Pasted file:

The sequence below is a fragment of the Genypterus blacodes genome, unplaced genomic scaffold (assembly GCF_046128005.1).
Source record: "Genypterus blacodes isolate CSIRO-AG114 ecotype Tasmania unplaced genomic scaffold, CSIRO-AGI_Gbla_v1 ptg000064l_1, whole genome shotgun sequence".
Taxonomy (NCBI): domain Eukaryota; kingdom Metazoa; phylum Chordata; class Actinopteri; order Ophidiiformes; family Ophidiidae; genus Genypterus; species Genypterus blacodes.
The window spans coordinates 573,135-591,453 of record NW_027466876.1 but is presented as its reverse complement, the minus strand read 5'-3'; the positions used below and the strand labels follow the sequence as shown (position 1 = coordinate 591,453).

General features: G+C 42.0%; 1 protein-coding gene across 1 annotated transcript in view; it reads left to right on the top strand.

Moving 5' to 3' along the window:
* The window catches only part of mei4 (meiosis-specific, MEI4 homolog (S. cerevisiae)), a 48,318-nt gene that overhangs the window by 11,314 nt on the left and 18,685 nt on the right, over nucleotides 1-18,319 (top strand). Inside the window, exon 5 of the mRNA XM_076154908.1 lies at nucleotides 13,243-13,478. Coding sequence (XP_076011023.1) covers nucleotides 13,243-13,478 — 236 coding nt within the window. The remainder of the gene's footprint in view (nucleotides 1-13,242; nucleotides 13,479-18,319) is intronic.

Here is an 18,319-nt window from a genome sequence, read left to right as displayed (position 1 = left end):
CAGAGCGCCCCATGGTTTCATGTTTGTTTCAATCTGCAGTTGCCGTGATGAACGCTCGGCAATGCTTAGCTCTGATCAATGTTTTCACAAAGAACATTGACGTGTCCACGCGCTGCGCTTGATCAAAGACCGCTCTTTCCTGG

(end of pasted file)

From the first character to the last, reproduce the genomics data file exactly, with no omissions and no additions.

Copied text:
The sequence below is a fragment of the Genypterus blacodes genome, unplaced genomic scaffold (assembly GCF_046128005.1).
Source record: "Genypterus blacodes isolate CSIRO-AG114 ecotype Tasmania unplaced genomic scaffold, CSIRO-AGI_Gbla_v1 ptg000064l_1, whole genome shotgun sequence".
Taxonomy (NCBI): domain Eukaryota; kingdom Metazoa; phylum Chordata; class Actinopteri; order Ophidiiformes; family Ophidiidae; genus Genypterus; species Genypterus blacodes.
The window spans coordinates 573,135-591,453 of record NW_027466876.1 but is presented as its reverse complement, the minus strand read 5'-3'; the positions used below and the strand labels follow the sequence as shown (position 1 = coordinate 591,453).

General features: G+C 42.0%; 1 protein-coding gene across 1 annotated transcript in view; it reads left to right on the top strand.

Moving 5' to 3' along the window:
* The window catches only part of mei4 (meiosis-specific, MEI4 homolog (S. cerevisiae)), a 48,318-nt gene that overhangs the window by 11,314 nt on the left and 18,685 nt on the right, over nucleotides 1-18,319 (top strand). Inside the window, exon 5 of the mRNA XM_076154908.1 lies at nucleotides 13,243-13,478. Coding sequence (XP_076011023.1) covers nucleotides 13,243-13,478 — 236 coding nt within the window. The remainder of the gene's footprint in view (nucleotides 1-13,242; nucleotides 13,479-18,319) is intronic.

Here is an 18,319-nt window from a genome sequence, read left to right as displayed (position 1 = left end):
CAGAGCGCCCCATGGTTTCATGTTTGTTTCAATCTGCAGTTGCCGTGATGAACGCTCGGCAATGCTTAGCTCTGATCAATGTTTTCACAAAGAACATTGACGTGTCCACGCGCTGCGCTTGATCAAAGACCGCTCTTTCCTGG